Cunliffe's 4th 'True Labour' speech - why isn't he the Finance Spokesperson?
Cunliffe is once again pushing the envelope with his latest 'true labour' speech, here's the flavor...
Let's have a quick recap of history. As a result of the Great Depression of the 1930s, the New Zealand Labour Party – like its counterparts around the world – legislated to rein in speculation, to protect jobs and to protect human rights.
Most of New Zealand's great economic assets, such as our farms, our roads and our forests, grew and prospered as a direct result of these policies. As our nation grew more prosperous, the wealth was widely shared. No children needed to starve in the New Zealand I grew up in.
However, the 1980s and '90s saw the rise of a philosophy developed by the rich, for the rich. It was called Neo-Liberalism.
Neo-Liberalism is based on the idea that it’s a dog-eat-dog world. Neo-Liberalism is based on the idea that greed is good, that we’re all locked in an economic life-and-death-struggle with each other. Neo-Liberalism says that compassion is for suckers. Neo-Liberalism says that if the world is going to the dogs, it might as well be the top dogs. Indeed, to borrow from Oliver Stone’s Wall Street, not only is greed good, “it’s legal.”
When the British Conservative prime minister Margaret Thatcher was asked about the effects that her Neo-liberal policies would have on society, she replied:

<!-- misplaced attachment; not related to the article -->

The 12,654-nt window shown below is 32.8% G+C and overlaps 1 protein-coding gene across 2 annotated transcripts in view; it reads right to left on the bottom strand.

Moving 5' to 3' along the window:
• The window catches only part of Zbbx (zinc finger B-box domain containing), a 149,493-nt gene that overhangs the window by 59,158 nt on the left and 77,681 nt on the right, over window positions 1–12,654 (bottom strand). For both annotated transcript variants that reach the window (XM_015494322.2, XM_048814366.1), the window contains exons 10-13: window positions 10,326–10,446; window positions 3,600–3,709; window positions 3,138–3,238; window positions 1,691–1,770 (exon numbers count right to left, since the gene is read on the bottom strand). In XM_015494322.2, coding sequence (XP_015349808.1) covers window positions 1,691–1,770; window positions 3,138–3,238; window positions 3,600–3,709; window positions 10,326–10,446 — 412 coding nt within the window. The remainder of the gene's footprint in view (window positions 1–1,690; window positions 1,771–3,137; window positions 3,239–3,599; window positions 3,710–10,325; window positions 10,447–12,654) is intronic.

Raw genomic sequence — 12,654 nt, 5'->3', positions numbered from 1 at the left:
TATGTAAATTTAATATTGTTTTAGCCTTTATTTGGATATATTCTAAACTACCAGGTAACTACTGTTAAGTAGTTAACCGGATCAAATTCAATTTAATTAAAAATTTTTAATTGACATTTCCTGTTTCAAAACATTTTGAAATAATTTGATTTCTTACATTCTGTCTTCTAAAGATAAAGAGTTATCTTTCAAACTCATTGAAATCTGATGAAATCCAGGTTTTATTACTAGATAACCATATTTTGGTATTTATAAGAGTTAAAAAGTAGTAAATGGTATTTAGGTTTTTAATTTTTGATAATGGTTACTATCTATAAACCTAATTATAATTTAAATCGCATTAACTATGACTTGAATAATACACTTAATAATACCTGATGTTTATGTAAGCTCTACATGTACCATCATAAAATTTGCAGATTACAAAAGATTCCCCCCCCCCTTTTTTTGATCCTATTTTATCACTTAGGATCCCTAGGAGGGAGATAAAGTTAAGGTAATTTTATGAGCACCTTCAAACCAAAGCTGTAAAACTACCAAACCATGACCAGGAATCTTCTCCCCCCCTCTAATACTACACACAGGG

“There is no such thing as society… There are individual men and women.”
The amazing thing about the Neo-Liberals is their wilful blindness to how badly their ideas have failed. Not just once, but repeatedly. Neo-Liberal policies directly caused two of the largest financial crashes in history. Did they apologise? No way. Like some mad doctor, when the first dose of medicine didn’t work, they wanted to double the dose.
And so, the Neo-Liberal bandwagon rolls on. Right here in New Zealand, the National Party is still trotting out the same discredited economic policies that got us into this mess in the first place.
...Cunliffe seems to be one of the few voices brave enough in Labour to actually challenge the economic hegemonic structure of neo-liberalism and find it failing us utterly.
With 270 000 children in poverty, a 6.8% official unemployment rate and a real underemployed rate in double digits, our historically high inequality won't be honestly faced if we don't challenge the Washington consensus that none of us consented to.
This recession is a unique crisis of capitalism, it isn't some normal bust and boom cycle, what the banking corporates were allowed to do by building these weapons of mass financial destruction has compromised democratic states in a way communism, fascism and terrorism never could.
We need political leaders with the vision to see how momentous these events are and how they challenge every philosophical foundation of free market dogma.
Why isn't Cunliffe the finance spokesperson?